Bendokas said that planes flying into the airport — or any airport for that matter — “follow very specific tracks through the air, they have a certain amount of protected path, a glide path or approach path, and the trees are impinging on that flight path.” Because of that, Bendokas said, “there are limitations at the airport that should not exist because the trees are in the vertical safety zone.” By removing the “impinging trees,” said Bendokas, RIAC is “simply trying to bring the airport to complete federal compliance.”

Block Island has had its own problem with trees near the airport. The area known as the Enchanted Forest, a stand of white pines west of Center Road, in the Nathan Mott Park, was taken down in 2003 in part because of FAA safety concerns (many of the trees had been dead for some time). RIAC said to The Block Island Times at the time that if the trees did not come down, “there’s a possibility the airport could be closed at night.”

“We weren’t happy to lose that, but it was a safety issue. That had to happen,” said Filippi about the Enchanted Forest.

As far as RIAC’s consideration of closing the airport, Bendokas said he believed the comment was made by Andrade, the RIAC Senior Vice President, as a “kind of a gentle waving of the big stick.” He said “that would be the extreme reaction.” He also said RIAC is “trying to do the right thing so the airport can run more safely and adhere to the standards that apply across the country.”

Patti Goldstein, Communications Director for RIAC, told The Block Island Times that RIAC “truly wants this to be worked out with the community in Westerly.”

As far as the issue being a good thing for the Westerly Airport, Bendokas said he noticed that in the public comment section in The Westerly Sun that many responders spoke about how valuable the airport is to the community. “Some of the public response brought out the idea that there’s much more value to the airport, and not just to Block island, but to the area,” said Bendokas. “So I see it as a positive as far as the airport is concerned.”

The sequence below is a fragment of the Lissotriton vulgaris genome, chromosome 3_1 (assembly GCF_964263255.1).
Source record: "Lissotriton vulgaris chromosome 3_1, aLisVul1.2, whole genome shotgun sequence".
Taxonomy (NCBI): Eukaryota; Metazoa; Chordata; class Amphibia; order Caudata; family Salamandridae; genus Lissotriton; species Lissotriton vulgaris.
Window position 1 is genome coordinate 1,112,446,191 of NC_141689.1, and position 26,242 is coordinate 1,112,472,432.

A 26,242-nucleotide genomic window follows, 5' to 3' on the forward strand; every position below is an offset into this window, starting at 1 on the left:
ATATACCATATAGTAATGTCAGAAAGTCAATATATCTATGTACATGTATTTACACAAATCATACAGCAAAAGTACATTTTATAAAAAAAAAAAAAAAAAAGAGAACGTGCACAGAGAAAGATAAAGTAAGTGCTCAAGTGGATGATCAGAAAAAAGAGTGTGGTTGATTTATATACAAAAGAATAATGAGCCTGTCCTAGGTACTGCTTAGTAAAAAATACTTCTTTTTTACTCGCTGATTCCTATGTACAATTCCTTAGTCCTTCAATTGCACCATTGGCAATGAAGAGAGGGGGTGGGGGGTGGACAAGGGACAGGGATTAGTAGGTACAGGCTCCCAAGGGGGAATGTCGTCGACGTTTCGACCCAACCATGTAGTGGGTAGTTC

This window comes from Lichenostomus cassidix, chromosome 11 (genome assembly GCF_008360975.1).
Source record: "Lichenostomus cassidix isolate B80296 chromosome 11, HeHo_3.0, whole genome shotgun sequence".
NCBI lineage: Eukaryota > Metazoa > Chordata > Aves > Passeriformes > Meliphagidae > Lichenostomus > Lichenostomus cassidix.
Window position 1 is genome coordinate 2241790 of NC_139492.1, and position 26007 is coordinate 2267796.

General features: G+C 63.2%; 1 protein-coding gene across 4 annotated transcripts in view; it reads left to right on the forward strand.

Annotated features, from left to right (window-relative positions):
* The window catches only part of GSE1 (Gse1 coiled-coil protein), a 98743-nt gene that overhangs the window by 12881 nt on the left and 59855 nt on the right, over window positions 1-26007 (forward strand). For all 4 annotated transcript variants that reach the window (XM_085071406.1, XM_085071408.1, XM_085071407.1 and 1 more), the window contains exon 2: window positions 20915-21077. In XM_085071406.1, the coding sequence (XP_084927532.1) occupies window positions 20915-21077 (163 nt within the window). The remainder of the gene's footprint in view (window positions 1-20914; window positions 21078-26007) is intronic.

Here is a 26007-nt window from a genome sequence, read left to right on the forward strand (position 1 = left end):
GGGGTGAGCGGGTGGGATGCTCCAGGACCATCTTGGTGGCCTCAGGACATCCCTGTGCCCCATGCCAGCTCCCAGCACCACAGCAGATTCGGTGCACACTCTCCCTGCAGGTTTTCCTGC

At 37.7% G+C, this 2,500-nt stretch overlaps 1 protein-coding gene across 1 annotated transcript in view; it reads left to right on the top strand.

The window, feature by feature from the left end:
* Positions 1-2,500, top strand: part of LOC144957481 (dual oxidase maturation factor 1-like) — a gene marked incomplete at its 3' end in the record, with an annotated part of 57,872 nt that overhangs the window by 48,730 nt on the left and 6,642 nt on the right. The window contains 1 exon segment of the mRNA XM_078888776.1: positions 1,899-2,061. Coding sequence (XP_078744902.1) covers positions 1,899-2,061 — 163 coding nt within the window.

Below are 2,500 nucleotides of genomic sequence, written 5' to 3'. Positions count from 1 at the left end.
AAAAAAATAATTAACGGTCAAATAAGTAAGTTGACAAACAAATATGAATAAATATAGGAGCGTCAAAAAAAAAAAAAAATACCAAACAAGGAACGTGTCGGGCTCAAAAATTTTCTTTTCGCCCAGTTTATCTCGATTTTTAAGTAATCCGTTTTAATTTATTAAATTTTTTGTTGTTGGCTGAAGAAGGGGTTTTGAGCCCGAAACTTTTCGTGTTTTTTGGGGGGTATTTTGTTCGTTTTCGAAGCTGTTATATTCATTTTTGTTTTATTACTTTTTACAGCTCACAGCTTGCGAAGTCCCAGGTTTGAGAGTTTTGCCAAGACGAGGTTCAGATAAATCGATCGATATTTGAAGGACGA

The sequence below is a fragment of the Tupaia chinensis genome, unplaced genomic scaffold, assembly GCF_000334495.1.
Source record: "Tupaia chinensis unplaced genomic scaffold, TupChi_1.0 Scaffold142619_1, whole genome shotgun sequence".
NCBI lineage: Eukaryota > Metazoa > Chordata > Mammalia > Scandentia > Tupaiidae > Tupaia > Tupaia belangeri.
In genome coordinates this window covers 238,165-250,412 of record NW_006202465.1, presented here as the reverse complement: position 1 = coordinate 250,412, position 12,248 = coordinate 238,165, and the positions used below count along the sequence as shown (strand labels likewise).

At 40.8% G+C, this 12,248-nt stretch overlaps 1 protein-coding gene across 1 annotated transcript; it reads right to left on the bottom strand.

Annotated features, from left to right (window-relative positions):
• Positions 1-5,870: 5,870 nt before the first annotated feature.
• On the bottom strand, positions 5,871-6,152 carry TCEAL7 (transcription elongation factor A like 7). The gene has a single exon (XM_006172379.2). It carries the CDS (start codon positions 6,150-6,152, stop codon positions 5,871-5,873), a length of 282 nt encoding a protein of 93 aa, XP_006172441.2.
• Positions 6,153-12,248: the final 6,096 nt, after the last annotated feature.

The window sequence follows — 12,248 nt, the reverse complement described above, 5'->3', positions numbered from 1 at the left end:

None of this, Bendokas said, should be construed in a way that would make anyone think that the Westerly Airport is unsafe.

“Absolutely not,” he said “It’s a thousand percent better than it was when I first started. Everything has been improved, not expanded, just to make it safer.”

When asked if the Westerly Airport is safe to fly in and out of, Goldstein said, “Yes, definitely. The FAA would not allow us to operate the airport, if it were not. The airport has been there since the 1930s.” She went on to say that, “The FAA, not RIAC, determines how the airport should operate, and they have placed the restrictions that limit the operations. The trees present a safety issue impacting the full utility of the runway. We want good relations with the communities that host airports in the state and will continue to meet with the elected officials and neighbors to work together towards that goal.”